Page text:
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The Democratic Party’s successful election night takeover of the U.S. House of Representatives will return Washington to an era of divided government in 2019. This marks the fourth mid-term election in a row that at least one chamber has flipped partisan control and brings to an end an eight-year leadership run for Republicans in the House.

As expected, a favorable map – where Republicans defended eight seats and Democrats had to protect 25 – in the Senate allowed for Republicans to pick up seats in the upper chamber. The majority is 52-49, but could an additional three seats after final races are called in Florida, Arizona and Mississippi.

While there will be no shortage of spin from both sides about what the 2018 elections mean for each party and its prospects in the 2020 elections, ARTBA is focused on what the makeup of the next Congress means for efforts to advance an infrastructure package that leaders in both parties have advocated since the 2016 election and a permanent Highway Trust Fund revenue solution.

House Democrats will theoretically be able to pass legislation without GOP votes due to the chamber’s institutional rules that greatly advantage the majority party. However, the Senate is more complicated. Even with the GOP gains, it will not have the 60-vote super majority needed to bypass the chamber’s rules that empower the minority to stop any legislation with 41 votes—a threshold Democrats will exceed by at least five votes. As such, bipartisan legislation and compromise between House and Senate leaders and President Trump will be necessary to get the simplest of bills enacted, let alone major pieces of legislation.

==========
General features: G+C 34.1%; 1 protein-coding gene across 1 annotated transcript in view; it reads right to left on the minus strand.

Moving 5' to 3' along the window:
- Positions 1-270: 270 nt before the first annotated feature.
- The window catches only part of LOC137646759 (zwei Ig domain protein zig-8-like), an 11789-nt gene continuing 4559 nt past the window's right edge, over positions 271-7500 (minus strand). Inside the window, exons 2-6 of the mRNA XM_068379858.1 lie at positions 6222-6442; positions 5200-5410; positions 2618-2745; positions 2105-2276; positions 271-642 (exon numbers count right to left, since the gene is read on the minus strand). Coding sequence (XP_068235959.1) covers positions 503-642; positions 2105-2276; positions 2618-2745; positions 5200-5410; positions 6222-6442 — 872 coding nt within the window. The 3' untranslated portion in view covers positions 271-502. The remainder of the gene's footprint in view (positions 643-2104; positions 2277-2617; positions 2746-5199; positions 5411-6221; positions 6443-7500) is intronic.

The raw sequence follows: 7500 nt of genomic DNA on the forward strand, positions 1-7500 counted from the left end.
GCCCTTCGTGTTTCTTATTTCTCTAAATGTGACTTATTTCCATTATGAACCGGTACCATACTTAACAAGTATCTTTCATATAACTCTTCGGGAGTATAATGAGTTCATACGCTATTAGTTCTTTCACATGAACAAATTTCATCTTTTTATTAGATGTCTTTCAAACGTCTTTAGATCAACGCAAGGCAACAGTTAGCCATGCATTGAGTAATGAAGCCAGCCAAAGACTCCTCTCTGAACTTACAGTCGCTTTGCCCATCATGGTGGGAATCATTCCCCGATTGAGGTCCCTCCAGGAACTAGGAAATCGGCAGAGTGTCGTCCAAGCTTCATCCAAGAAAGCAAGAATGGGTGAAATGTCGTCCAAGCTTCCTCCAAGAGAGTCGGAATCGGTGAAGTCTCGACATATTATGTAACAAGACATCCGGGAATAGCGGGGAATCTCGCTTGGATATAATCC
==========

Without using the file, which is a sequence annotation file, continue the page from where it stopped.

The end of one election cycle immediately transitions to the next. Not only will the presidential election be on the minds of leaders in Washington, but a similarly difficult Senate map to the one that confronted Democrats in 2018 essentially flips for the GOP in 2020, with 23 Republican seats up for grabs compared to 11 for the Democrats. A House of Representatives with only a likely 5-10 seat majority for Democrats will add increased volatility to a 2020 election where just about any scenario is possible.

While it would be naïve to suggest the 2020 election will not loom over nearly all legislative strategy decisions made by leaders of both parties for the next two years, it does not necessarily portend gridlock across the board. There will be efforts by both parties to showcase not only their ideas and direction for the country, but also their ability to lead and work across the aisle. Of all the major issues before Congress, few can rival the broad bipartisan support that transportation investment and policy reforms have routinely enjoyed as evidenced by the fact that the FAST Act and MAP-21 surface transportation bills were enacted under divided government.

Another key advantage for the federal transportation programs is the looming Highway Trust Fund revenue shortfall and expiration of the federal highway and transit programs in 2020 that will require congressional action of some form in the next two years. Despite the predictions of legislative partisan gridlock and bruised egos following Tuesday’s elections, we are looking at another busy couple of years on the transportation front.